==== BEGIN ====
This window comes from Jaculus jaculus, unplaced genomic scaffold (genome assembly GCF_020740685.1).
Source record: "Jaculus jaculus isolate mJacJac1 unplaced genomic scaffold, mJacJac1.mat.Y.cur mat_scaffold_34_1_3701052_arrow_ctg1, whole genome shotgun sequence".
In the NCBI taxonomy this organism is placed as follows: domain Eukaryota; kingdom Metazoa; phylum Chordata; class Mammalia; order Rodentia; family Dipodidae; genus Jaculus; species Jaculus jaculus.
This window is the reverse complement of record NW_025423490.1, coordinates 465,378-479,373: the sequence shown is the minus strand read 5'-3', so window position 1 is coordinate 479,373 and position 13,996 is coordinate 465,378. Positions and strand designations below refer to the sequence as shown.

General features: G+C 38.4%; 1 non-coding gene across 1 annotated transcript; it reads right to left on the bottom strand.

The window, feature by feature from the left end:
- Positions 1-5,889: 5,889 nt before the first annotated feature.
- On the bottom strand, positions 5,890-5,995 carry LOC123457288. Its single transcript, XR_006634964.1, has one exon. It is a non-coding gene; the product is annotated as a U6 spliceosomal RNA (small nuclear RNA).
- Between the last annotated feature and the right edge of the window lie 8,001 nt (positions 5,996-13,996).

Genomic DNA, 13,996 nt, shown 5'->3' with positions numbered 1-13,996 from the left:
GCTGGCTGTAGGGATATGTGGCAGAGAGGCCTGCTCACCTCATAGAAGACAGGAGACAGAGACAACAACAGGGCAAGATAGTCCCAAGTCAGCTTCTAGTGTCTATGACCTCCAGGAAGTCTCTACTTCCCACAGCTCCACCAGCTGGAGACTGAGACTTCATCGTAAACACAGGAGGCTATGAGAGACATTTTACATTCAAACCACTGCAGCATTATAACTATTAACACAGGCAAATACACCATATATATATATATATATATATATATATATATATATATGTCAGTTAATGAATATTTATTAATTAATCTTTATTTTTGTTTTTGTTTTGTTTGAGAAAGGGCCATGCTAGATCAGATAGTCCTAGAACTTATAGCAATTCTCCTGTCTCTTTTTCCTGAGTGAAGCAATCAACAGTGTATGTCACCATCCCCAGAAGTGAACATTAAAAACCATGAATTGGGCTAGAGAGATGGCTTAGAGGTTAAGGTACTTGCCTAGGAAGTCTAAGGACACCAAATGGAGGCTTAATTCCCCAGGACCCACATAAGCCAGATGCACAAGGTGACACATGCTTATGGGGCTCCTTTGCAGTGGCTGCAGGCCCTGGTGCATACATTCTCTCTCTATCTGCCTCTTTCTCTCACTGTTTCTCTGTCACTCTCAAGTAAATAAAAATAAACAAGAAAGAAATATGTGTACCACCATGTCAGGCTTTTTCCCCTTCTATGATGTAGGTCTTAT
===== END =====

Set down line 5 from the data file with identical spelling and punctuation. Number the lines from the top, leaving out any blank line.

General features: G+C 38.4%; 1 non-coding gene across 1 annotated transcript; it reads right to left on the bottom strand.